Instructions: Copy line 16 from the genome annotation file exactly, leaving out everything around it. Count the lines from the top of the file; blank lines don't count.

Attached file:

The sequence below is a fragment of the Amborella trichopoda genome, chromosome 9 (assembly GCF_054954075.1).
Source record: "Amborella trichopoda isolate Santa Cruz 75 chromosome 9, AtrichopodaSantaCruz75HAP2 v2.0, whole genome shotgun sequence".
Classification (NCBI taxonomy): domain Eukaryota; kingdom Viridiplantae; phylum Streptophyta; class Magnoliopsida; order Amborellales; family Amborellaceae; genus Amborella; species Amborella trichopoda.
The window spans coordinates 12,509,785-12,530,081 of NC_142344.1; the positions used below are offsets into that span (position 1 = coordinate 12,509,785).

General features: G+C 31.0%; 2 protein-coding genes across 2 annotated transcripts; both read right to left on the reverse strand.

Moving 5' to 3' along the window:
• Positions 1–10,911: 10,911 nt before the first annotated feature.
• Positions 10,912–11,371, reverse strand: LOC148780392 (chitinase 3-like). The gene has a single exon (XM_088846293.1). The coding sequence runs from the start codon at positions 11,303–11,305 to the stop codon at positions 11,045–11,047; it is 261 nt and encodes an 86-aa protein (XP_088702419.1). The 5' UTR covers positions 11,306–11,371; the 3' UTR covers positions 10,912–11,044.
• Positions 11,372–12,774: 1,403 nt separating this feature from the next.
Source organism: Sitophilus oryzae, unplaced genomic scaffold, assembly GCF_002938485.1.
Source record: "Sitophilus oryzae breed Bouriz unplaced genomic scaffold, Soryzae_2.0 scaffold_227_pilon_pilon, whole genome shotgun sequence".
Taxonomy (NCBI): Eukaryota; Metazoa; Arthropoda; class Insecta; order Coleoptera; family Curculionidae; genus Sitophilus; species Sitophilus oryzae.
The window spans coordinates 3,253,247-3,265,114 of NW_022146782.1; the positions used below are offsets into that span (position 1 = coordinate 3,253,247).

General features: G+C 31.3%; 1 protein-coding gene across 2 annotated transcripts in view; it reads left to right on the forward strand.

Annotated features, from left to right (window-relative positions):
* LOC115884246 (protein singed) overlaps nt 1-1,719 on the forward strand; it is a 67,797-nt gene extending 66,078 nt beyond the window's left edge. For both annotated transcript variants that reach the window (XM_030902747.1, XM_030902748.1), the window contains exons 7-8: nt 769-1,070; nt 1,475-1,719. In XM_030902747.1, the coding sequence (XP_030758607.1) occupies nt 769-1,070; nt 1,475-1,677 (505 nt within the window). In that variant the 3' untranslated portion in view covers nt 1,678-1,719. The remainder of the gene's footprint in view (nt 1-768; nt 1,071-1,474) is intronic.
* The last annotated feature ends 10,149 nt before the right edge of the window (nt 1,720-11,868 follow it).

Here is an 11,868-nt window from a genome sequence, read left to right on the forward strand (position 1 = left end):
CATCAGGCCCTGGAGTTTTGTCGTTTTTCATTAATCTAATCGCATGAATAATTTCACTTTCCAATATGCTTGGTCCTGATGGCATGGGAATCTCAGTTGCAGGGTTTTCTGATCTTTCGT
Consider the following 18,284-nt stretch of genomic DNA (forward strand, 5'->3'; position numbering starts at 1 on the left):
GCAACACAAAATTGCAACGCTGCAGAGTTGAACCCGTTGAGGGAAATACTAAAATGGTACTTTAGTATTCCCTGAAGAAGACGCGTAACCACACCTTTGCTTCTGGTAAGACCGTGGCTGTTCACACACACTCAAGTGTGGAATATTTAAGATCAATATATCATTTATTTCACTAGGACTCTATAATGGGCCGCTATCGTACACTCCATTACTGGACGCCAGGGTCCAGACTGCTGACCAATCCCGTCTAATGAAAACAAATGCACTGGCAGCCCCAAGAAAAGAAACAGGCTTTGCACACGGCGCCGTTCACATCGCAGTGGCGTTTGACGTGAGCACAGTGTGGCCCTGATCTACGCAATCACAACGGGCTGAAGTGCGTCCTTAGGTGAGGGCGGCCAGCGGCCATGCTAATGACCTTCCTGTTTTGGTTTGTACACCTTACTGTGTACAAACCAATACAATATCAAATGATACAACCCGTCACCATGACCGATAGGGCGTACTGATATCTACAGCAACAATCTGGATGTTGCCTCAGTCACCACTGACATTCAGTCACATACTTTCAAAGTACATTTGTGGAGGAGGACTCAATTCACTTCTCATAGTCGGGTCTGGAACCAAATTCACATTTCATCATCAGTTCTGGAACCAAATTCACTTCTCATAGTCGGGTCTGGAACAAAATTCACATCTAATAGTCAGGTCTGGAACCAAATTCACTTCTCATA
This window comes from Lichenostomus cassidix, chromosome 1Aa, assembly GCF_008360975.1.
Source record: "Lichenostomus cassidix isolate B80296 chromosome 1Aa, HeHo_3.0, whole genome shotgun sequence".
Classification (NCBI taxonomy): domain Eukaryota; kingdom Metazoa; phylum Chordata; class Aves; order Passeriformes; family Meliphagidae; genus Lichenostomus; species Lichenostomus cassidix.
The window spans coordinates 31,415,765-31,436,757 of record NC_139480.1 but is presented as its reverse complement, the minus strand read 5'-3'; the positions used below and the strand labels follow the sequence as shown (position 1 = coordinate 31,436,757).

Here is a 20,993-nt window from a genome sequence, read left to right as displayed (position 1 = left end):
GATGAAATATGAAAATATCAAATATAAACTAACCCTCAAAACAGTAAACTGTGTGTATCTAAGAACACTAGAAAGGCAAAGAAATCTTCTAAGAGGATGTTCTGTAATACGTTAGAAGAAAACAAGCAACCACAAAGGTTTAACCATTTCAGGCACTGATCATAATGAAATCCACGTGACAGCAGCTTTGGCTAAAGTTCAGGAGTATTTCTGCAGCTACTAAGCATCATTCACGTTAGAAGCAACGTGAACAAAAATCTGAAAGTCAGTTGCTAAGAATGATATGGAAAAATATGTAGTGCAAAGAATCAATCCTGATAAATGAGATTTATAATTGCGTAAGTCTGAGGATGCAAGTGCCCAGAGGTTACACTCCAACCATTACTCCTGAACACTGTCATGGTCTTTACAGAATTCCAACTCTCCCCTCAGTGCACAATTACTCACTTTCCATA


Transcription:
* LOC115884246 (protein singed) overlaps nt 1-1,719 on the forward strand; it is a 67,797-nt gene extending 66,078 nt beyond the window's left edge. For both annotated transcript variants that reach the window (XM_030902747.1, XM_030902748.1), the window contains exons 7-8: nt 769-1,070; nt 1,475-1,719. In XM_030902747.1, the coding sequence (XP_030758607.1) occupies nt 769-1,070; nt 1,475-1,677 (505 nt within the window). In that variant the 3' untranslated portion in view covers nt 1,678-1,719. The remainder of the gene's footprint in view (nt 1-768; nt 1,071-1,474) is intronic.